Therefore, all the accusations that the renminbi's exchange rate has been manipulated to stay at a low level and keeps going down are totally groundless and untrue.

China's high foreign trade surplus has been an important weapon the Western countries have wielded to criticize the renminbi's exchange rate. Do you think the U.S. trade deficit with China is related to the renminbi's undervaluation?

China's foreign trade surplus grew briskly between 2005 and 2008. Interestingly, during the same period, the renminbi's value against the U.S. dollar climbed by a staggering 21.2 percent. In 2009, the renminbi's exchange rate against the U.S. dollar stayed the same while China's foreign surplus shrank by nearly $100 billion to $196.06 billion. Apparently, there is no direct link between the renminbi's exchange rate and China's trade surplus level.

Although China has maintained a large trade surplus, its trade balances with different partners vary significantly. During the first half of this year, China's total trade surplus was $53.3 billion. While the Chinese mainland's trade with Japan, South Korea and Taiwan yielded a total deficit of $101.46 billion, China's trade surpluses with the United States and EU were $77.05 billion and $62.03 billion, respectively. During the same period, the renminbi's exchange rate against the Japanese yen dropped, its exchange rate against the U.S. dollar remained stable, and its exchange rate against the euro picked up before declining. According to the trade-weighted exchange rates of the BIS, Chinese mainland's trade with Japan, South Korea and Taiwan accounts for 31.6 percent of the renminbi's exchange rate, while its trade with the United States and the eurozone accounts for 21 percent and 18.6 percent, respectively. China's trade with countries most responsible for its exchange rate's value has shown deficit. How, then, can people hold the exchange rates responsible for U.S. trade deficits with China?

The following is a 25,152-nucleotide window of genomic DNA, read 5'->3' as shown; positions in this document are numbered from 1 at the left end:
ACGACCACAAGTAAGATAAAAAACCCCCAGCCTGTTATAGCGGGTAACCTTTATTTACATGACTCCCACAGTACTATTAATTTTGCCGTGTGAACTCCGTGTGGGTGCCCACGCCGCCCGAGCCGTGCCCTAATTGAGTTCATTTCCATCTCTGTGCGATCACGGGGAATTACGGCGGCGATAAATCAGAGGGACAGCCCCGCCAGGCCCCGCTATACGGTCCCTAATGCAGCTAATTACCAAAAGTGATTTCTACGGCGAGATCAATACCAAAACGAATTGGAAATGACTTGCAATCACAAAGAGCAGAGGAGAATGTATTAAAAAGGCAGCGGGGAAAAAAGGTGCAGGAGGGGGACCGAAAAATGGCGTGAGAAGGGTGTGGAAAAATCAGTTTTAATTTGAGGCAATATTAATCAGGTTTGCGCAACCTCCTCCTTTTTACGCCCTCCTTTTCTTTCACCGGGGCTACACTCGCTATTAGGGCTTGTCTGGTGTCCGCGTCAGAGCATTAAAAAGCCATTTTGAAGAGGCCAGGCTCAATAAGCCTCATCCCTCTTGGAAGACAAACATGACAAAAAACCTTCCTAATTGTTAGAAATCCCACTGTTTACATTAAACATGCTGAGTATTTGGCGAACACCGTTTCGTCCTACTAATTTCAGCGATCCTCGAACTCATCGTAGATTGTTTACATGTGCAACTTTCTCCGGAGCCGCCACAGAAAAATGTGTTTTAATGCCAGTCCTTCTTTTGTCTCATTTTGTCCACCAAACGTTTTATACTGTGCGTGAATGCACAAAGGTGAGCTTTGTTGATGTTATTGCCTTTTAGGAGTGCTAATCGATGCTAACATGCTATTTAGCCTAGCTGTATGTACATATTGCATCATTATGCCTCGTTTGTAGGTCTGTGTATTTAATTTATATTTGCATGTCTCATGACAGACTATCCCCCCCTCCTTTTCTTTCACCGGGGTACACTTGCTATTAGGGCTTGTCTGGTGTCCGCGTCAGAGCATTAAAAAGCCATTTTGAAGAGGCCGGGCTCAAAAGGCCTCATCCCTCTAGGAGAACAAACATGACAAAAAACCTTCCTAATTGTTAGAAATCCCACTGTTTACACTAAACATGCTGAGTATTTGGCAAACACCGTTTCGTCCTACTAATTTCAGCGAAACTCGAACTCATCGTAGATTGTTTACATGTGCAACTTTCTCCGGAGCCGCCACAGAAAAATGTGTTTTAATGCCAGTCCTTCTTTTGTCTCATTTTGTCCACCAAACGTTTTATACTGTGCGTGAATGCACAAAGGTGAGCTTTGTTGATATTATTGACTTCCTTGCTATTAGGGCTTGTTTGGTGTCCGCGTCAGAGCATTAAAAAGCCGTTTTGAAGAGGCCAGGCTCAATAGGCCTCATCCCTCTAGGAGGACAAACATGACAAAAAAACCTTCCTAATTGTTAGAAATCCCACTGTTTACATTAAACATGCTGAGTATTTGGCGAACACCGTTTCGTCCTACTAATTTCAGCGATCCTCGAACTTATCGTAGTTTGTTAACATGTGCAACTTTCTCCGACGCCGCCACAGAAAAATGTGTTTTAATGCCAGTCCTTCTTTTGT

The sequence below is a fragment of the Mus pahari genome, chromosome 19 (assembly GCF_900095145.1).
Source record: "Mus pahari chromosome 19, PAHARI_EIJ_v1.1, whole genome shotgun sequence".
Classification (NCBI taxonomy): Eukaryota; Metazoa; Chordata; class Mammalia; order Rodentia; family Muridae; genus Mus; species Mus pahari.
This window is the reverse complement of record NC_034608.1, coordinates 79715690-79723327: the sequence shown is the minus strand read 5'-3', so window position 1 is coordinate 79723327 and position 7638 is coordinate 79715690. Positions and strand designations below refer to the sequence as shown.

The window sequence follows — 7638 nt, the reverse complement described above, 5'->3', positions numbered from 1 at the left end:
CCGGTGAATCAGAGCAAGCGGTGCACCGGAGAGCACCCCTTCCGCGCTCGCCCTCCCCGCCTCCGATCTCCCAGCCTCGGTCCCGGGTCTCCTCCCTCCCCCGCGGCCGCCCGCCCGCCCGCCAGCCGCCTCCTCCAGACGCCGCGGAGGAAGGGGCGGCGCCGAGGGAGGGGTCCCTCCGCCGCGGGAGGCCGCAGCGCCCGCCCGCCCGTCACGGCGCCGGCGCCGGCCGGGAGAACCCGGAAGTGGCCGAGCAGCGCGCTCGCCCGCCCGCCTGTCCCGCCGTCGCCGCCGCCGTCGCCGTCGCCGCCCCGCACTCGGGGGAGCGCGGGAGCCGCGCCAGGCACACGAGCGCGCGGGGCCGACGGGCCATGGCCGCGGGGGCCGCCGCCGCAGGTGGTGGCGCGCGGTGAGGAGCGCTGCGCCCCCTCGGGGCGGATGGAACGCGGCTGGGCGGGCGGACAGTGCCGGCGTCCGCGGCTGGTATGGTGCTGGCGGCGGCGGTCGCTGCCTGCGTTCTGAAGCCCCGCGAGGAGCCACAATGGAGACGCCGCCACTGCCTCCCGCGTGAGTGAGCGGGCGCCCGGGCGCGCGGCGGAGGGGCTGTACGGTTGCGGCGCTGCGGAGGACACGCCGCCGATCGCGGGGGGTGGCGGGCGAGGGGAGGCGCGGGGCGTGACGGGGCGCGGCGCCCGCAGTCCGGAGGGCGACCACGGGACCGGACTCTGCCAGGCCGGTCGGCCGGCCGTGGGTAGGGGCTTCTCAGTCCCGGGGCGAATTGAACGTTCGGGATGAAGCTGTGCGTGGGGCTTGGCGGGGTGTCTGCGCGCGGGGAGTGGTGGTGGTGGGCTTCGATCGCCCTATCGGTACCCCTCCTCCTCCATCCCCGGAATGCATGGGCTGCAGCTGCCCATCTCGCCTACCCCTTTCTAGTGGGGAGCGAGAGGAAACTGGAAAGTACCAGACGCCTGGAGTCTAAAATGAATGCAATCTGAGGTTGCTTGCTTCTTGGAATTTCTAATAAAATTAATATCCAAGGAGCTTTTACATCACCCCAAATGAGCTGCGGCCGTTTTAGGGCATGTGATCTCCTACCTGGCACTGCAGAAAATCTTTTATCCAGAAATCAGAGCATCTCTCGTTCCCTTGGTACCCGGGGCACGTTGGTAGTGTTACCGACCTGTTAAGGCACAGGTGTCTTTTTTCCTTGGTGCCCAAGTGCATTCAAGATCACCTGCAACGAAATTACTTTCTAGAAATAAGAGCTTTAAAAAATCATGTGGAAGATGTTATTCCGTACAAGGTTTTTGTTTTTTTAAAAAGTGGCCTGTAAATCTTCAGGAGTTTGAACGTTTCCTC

As a matter of fact, the main reason behind China's foreign trade surplus is China's position in the international division of labor and the industrial chain. China's situation is similar to Canada and Mexico in their trade with the United States and Eastern European countries in their trade with Germany.

Between 1997 and 2009, U.S. exports overall grew by 53.7 percent, while its exports to China surged by 443.4 percent, 8.26 times its overall export growth. How could this happen if the renminbi were undervalued? During the same period, the growth rate of U.S. exports to China was 1.19 times that of U.S. imports from China, while U.S. imports overall went up at a speed 1.47 times that of its overall exports. This indicates that compared with the currencies of other major U.S. trading partners, the renminbi is not undervalued; indeed, its exchange rate level is favorable to the United States.